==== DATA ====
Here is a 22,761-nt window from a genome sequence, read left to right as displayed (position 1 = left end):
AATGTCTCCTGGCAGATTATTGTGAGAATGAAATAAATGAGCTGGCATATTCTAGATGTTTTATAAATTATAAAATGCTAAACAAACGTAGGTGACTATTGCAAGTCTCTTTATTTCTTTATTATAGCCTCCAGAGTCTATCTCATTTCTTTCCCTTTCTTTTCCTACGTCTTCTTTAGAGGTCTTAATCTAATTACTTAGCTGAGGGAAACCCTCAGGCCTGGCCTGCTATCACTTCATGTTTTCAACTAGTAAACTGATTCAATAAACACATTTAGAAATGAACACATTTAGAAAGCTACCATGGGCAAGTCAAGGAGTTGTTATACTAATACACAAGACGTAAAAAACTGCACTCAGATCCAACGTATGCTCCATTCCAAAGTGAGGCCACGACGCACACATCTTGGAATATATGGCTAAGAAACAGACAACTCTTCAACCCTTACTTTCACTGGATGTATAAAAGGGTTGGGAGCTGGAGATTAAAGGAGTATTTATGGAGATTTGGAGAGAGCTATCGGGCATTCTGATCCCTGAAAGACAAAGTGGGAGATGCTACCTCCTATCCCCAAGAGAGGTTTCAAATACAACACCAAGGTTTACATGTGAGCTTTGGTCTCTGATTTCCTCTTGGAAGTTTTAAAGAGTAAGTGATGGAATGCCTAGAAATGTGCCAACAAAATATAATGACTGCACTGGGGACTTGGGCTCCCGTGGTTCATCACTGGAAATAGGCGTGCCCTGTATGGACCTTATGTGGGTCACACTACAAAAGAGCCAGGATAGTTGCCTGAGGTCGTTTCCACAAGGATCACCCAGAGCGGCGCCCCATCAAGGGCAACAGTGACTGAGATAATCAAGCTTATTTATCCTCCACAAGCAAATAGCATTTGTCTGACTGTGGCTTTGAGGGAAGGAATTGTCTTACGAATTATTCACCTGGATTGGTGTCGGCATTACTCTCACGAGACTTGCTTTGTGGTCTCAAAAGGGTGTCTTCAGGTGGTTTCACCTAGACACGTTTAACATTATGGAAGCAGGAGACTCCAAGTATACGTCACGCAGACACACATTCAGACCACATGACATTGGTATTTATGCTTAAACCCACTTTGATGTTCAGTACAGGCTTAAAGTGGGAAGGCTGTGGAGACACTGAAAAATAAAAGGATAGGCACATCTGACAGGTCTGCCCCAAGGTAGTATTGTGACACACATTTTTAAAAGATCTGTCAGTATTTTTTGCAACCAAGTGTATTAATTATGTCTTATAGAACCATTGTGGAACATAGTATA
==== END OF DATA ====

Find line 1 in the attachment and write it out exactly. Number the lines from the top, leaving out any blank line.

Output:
Here is a 22,761-nt window from a genome sequence, read left to right as displayed (position 1 = left end):